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It’s been suggested that I should warn readers about WILD. How they’ll be plunged right into the story, hot on the heels of Wake. How this series brings a different way of thinking than many novels-after-God’s-heart.

Wild is the second book in the City of Light series, although the light is not traditional. Like many authors, I often use the art of story to explore my own questions. For this series, they are: how closely should we adhere to the strictures of our culture?
Should our faith align with those strictures?
What if what we call wild living is the exact opposite of freedom?

A few weeks ago, my pastor showed our congregation a video of Jedidiah Jenkins, a man who decided to quit his job and live on his bicycle for a year while he traveled. His reason being that our lives get robbed of time when we establish a routine. But when we break from that repetition, we become more alert—fascinated with the world, just like a child learns things for the first time with eyes wide open. So I guess my overall question is this: are we living as freely as we were designed to live?

I take my characters, Luke and Monet, on a journey where they have no reference for God, artistic expression, or the history of the world. These things they begin to discover in book 1, which leads them to leave their restrictive city, and walk into the Wild in book 2. It’s not merely rebellion, which brings me back to the question of wild living. Rebellion can be born from many things, but what I search for in Wild is not about anger, revenge, or fitting into a something that just looks different—it’s about exploring a new life outside of what’s expected of us.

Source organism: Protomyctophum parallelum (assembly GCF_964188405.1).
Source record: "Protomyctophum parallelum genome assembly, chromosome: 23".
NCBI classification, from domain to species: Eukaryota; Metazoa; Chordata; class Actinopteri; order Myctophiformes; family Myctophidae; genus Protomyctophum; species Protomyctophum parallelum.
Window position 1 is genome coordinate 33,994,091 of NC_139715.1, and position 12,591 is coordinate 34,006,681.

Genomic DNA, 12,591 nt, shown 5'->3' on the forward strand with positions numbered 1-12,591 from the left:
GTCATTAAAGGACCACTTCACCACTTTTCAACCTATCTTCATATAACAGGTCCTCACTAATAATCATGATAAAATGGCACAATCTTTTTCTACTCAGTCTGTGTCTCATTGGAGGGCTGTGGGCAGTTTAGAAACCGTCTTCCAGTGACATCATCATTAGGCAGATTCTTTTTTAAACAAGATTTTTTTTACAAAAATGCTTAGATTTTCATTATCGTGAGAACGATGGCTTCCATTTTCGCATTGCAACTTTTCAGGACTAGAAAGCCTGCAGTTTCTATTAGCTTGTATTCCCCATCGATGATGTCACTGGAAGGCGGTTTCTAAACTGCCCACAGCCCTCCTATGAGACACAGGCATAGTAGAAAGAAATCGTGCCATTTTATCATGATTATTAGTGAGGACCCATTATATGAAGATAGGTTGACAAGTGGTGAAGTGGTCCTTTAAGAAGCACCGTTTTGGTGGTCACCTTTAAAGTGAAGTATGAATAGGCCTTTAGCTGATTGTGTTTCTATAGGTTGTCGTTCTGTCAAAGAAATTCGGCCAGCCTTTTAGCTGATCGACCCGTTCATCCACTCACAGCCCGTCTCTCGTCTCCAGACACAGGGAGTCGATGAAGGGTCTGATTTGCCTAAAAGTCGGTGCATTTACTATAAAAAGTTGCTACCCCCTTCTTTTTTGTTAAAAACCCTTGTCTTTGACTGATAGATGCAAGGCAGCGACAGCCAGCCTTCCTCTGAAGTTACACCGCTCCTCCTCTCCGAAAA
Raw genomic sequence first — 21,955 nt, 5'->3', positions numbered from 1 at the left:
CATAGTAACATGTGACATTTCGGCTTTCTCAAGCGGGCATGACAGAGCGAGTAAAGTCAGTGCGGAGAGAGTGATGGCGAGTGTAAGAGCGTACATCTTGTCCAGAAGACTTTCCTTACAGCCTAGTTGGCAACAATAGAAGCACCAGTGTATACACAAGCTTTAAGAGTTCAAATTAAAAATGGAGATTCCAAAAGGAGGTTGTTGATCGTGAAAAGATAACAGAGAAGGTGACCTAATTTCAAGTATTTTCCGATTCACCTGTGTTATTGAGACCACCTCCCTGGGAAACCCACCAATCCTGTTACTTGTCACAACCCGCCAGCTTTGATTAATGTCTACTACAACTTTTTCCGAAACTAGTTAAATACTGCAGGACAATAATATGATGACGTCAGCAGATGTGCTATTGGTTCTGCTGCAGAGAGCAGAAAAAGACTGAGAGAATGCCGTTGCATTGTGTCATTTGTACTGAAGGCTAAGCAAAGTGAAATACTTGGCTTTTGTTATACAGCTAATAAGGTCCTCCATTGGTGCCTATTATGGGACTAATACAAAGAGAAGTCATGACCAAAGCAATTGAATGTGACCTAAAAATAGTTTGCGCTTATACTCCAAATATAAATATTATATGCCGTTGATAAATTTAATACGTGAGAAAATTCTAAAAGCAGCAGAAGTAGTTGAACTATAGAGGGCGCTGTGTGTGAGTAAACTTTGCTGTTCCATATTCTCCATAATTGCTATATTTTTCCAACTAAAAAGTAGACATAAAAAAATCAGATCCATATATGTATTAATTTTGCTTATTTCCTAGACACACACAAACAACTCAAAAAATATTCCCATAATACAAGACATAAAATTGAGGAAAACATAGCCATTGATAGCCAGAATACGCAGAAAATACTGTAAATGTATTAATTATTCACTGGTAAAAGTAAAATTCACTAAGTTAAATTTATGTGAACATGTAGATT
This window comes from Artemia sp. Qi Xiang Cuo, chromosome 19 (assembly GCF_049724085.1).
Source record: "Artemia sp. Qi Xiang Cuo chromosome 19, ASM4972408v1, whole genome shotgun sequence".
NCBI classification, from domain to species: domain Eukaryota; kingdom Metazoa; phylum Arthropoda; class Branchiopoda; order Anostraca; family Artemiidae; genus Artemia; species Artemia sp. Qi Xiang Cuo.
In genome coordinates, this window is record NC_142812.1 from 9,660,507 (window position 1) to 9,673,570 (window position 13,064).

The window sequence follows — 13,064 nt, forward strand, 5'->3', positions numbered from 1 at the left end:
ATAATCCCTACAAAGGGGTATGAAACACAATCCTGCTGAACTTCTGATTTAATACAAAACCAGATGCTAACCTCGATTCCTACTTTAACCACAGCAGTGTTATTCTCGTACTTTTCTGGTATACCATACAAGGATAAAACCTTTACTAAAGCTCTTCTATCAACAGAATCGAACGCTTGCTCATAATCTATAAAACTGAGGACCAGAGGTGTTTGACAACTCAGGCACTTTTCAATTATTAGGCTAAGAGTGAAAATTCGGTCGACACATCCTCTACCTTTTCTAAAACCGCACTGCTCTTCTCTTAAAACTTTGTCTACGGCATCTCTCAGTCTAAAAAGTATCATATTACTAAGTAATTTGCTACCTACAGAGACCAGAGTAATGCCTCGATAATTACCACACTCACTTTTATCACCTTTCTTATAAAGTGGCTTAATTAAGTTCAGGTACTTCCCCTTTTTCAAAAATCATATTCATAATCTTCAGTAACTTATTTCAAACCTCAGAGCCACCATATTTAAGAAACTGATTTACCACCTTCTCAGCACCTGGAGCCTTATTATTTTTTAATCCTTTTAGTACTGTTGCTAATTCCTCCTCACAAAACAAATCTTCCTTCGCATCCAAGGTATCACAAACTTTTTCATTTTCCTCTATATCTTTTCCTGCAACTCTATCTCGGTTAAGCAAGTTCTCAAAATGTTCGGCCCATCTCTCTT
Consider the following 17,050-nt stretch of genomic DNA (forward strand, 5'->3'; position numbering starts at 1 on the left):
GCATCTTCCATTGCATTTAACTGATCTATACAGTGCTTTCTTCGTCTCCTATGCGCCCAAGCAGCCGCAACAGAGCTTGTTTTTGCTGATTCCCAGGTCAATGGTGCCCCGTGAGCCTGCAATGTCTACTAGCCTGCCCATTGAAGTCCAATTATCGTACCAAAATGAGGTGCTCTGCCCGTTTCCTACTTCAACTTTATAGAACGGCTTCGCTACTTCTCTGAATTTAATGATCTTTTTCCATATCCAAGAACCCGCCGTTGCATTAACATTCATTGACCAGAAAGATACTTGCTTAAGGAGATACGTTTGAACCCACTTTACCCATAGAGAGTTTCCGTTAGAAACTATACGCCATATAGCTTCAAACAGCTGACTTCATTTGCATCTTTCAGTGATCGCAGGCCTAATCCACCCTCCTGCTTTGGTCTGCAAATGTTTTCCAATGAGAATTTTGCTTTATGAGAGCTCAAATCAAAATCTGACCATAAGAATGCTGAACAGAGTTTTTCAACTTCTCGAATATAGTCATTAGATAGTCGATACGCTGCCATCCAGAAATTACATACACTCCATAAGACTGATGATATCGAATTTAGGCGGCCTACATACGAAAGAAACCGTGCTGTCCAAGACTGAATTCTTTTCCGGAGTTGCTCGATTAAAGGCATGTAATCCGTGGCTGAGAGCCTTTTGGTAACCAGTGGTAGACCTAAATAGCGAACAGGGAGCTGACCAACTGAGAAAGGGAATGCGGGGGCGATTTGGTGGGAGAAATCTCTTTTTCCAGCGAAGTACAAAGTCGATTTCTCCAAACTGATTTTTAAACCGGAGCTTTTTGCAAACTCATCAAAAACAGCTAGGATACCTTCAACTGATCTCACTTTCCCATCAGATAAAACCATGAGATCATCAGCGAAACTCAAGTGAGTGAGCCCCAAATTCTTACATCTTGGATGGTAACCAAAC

Monet and Luke have to rediscover who they are as individuals, and if their relationship is based on something real, or from childhood trauma. When a horrific event occurs, they must take their friends, a former teacher and an old enemy with them on a journey of survival, where they go in search of the world they never knew.

Is life with God just a set of commandments, or are we looking with our eyes wide open? Are we asking Him about our jobs, the church, our dependence on the media, and where He is in all of it? Do we feel the need to ask our culture permission to change? If we look closely at His Book, we see a God who works from a vast array of creativity. Who is more Wild?

If you are so inclined, WILD is available for review on StoryCartel for a few more days.

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